“Everyone in that room was telling Speaker Johnson how vital” sending aid was, he said then.

Privately, Mr. Johnson was huddling with his allies and puzzling over what measures they could include in a national security package to make it more palatable to Republicans. At retreats in Florida in February and West Virginia in March, he was already in discussions with Representative French Hill, Republican of Arkansas, about the REPO Act, which would pay for some of the aid by selling off Russian sovereign assets that had been frozen.

That provision, which he described as “pure poetry,” later became a key part of Mr. Johnson’s effort to sell his conference on the aid bill.

Around the same time, Mr. Johnson began — first privately, then loudly — telling allies that he would ensure the U.S. would send funding to Kyiv.

“I think he always understood the importance of this and believes in the importance of this,” Representative Mike Lawler, Republican of New York, said. “The function of being speaker is to try to build consensus, and I think he wanted to find consensus among the conference. Unfortunately, there are some folks that are just unwilling to compromise.”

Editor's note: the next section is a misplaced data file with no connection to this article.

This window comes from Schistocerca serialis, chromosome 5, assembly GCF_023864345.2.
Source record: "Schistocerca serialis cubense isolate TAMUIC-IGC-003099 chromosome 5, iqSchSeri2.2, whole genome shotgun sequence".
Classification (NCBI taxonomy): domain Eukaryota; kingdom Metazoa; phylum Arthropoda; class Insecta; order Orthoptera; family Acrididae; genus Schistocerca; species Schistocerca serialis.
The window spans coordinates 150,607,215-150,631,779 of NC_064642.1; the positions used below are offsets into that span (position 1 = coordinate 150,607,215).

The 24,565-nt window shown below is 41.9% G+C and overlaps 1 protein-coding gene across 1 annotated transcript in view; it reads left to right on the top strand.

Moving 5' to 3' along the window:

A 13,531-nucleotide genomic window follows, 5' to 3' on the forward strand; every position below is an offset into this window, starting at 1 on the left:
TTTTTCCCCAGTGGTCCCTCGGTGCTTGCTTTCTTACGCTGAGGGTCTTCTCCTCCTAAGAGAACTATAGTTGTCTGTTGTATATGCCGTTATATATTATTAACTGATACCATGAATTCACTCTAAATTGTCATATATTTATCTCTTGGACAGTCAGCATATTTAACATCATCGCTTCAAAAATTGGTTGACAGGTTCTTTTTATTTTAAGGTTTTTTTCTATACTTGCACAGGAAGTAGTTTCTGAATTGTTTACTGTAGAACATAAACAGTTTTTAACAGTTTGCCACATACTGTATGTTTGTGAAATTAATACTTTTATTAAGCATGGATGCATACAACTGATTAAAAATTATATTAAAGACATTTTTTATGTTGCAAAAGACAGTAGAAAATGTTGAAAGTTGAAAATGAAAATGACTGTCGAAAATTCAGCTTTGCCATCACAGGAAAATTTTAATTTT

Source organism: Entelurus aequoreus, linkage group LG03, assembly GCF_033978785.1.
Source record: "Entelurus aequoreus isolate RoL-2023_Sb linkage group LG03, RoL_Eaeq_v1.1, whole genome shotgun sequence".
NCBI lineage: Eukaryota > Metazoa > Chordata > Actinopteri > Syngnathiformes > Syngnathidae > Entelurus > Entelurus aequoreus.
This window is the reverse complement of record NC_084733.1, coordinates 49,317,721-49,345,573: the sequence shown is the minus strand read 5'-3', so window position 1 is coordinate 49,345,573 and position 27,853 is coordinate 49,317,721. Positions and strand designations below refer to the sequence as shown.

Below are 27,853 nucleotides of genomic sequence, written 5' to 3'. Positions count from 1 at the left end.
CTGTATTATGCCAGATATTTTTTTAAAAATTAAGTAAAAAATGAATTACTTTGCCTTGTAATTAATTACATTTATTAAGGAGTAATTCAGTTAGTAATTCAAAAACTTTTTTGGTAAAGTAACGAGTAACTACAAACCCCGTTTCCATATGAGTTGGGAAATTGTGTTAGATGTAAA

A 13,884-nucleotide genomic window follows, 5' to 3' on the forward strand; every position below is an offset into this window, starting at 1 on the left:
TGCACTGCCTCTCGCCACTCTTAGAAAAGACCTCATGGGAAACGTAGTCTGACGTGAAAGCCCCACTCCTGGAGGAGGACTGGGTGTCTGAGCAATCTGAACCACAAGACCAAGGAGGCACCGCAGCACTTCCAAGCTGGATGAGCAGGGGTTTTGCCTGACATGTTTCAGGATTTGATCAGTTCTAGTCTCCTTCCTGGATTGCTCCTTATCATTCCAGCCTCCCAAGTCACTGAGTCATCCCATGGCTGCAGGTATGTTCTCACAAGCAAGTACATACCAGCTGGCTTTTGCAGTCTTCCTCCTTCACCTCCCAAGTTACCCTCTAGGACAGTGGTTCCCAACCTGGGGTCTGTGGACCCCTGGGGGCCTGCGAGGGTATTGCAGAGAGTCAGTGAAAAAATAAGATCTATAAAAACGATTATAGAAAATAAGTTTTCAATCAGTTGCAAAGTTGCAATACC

In a small meeting with lawmakers, Mr. Johnson “made it pretty clear that if we didn’t get this done in April, that it could be too late for Ukraine,” Representative Don Bacon, Republican of Nebraska, said.

Patience among politically vulnerable Republicans who wanted to cast a vote in support of Ukraine also was running out. Mr. Johnson told reporters on Thursday that he believed that if he did not act soon, G.O.P. lawmakers would try to circumvent him by using a procedure called a discharge petition to force a vote on the Senate bill.

“If the House did not do this better policy and process — allowing for amendments on the floor in the process tomorrow — we would have had to eat the Senate supplemental bill,” he said.

By the time he agreed to advance an aid package, he had to contend with a wave of anger from his political home — the right wing of the Republican conference — whose members accused Mr. Johnson of betraying them, and repeatedly urged him to change course.

In a heated scene in the back row of the House chamber last week, a group of hard-liners surrounded the speaker and urged him to tie the foreign aid package to stringent anti-immigration measures.